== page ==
Project is aimed at improving patient safety during surgery

November 2, 2006

Two consumer advocacy groups have joined with the Surgical Care Improvement Project (SCIP) to improve patient safety during surgery and increase communication between patients and their caregivers.

Two consumer advocacy groups have joined with the Surgical Care Improvement Project (SCIP) to improve patient safety during surgery and increase communication between patients and their caregivers.

SCIP said it is working to prevent complication in four areas that comprise 40% of the most common complications after major inpatient surgery: infection, blood clots, and adverse cardiac and respiratory events. The goal is to use evidence-based measures to reduce preventable surgical complications nationwide by 25% by 2010, according to SCIP, which is collaborating on the project with the National Partnership for Women and Families and the American Association of Retired Persons.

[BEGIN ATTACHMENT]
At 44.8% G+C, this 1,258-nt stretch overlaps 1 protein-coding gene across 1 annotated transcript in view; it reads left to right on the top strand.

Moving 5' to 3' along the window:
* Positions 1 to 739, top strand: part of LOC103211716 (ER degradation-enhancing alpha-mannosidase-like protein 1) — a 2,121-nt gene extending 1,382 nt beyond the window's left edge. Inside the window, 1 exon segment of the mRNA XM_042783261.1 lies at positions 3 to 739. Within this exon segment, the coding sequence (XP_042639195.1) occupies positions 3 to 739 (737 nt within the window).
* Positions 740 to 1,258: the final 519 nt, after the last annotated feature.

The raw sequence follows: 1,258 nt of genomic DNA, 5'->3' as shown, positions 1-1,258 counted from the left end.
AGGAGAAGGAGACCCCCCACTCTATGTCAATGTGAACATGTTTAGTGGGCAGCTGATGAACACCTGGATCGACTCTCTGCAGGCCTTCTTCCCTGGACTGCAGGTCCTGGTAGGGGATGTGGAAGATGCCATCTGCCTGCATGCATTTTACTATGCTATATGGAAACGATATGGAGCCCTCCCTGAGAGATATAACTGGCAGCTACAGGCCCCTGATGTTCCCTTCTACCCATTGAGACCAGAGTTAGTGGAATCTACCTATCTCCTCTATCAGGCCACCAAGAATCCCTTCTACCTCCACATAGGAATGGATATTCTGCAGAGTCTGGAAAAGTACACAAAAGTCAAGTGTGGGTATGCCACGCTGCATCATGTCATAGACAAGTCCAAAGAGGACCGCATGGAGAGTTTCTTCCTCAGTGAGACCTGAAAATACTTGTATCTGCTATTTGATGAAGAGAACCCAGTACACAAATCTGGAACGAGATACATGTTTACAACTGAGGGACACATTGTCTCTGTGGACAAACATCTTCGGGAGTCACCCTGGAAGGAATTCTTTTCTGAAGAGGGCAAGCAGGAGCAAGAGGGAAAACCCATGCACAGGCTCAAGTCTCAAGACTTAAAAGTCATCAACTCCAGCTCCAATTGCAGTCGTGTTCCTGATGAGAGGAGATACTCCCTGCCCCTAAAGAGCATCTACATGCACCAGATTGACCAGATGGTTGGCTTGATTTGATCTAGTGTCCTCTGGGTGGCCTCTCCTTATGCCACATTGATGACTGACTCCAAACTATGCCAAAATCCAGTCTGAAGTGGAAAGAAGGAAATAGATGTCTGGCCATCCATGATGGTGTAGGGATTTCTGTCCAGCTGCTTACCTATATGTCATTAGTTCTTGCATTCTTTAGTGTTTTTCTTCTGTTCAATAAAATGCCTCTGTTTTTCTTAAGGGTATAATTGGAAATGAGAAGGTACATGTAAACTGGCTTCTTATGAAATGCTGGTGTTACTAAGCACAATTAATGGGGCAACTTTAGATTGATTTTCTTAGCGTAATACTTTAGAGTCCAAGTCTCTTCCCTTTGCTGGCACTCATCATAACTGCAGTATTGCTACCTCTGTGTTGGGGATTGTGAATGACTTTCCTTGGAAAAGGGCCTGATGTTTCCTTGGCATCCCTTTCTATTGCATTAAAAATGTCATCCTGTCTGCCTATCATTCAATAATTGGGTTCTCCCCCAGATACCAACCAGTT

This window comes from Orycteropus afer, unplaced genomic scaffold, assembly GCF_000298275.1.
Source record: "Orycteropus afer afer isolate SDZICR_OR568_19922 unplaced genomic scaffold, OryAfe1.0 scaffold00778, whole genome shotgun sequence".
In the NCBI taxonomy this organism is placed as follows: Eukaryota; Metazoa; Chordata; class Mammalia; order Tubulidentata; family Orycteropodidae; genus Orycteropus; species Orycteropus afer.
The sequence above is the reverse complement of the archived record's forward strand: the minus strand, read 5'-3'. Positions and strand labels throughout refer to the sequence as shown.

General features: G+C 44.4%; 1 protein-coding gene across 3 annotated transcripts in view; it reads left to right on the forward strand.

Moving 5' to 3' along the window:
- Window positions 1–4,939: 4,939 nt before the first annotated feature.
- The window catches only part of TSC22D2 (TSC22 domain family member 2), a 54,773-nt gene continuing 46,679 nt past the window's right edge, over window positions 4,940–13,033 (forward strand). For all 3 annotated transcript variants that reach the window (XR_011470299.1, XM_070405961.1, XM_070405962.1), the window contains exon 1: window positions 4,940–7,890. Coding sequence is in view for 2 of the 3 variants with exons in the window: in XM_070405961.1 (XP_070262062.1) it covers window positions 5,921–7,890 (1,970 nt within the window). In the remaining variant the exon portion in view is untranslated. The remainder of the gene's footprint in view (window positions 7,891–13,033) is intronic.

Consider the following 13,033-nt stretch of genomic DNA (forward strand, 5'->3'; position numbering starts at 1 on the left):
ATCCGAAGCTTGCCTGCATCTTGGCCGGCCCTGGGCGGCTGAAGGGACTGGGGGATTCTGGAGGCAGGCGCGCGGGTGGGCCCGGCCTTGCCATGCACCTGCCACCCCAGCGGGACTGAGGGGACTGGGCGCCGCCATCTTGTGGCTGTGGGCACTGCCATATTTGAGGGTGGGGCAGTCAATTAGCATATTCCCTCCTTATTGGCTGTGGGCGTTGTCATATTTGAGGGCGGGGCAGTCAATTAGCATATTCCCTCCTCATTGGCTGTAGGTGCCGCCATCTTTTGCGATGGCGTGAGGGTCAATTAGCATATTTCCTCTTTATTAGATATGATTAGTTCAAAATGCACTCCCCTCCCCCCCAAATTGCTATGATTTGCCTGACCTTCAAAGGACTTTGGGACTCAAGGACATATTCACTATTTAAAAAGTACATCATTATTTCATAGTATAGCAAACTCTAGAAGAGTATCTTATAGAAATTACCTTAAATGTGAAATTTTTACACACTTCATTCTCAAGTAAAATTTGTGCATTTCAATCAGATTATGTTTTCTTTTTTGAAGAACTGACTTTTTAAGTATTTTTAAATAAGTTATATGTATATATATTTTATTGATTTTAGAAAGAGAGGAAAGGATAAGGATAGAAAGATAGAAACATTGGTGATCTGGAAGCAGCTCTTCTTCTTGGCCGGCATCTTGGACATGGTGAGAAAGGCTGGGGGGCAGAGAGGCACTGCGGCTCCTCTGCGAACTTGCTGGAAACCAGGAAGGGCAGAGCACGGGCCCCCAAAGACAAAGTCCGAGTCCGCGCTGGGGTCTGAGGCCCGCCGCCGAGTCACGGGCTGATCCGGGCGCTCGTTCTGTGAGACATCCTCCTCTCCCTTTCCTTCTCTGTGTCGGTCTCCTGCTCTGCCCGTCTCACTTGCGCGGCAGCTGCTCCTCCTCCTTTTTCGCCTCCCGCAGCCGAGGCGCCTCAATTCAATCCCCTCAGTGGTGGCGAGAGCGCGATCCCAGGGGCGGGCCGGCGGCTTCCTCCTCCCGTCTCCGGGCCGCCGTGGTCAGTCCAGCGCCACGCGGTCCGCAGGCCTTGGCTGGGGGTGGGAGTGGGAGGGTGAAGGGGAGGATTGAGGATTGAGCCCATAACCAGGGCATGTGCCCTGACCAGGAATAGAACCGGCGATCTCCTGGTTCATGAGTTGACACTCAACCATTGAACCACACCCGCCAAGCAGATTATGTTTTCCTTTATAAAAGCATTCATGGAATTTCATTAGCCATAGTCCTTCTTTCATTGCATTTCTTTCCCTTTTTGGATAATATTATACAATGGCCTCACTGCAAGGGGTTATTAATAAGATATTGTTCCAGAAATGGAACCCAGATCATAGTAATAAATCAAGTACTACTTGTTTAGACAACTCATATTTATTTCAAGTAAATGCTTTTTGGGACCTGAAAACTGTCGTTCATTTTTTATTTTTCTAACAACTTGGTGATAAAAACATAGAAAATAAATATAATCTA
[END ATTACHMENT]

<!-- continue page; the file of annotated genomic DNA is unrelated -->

A patient tip sheet provides specific questions patients can ask their physicians and nurses before surgery to ensure they are receiving care that will reduce their risk of complications.

“Consumers and patients need information that will help them become active partners in their care,” said John Rother of AARP. “SCIP supports improvement not only for hospitals and doctors, but for patients as well by giving them practical and actionable guidance that will contribute to the likelihood of better surgical outcomes.”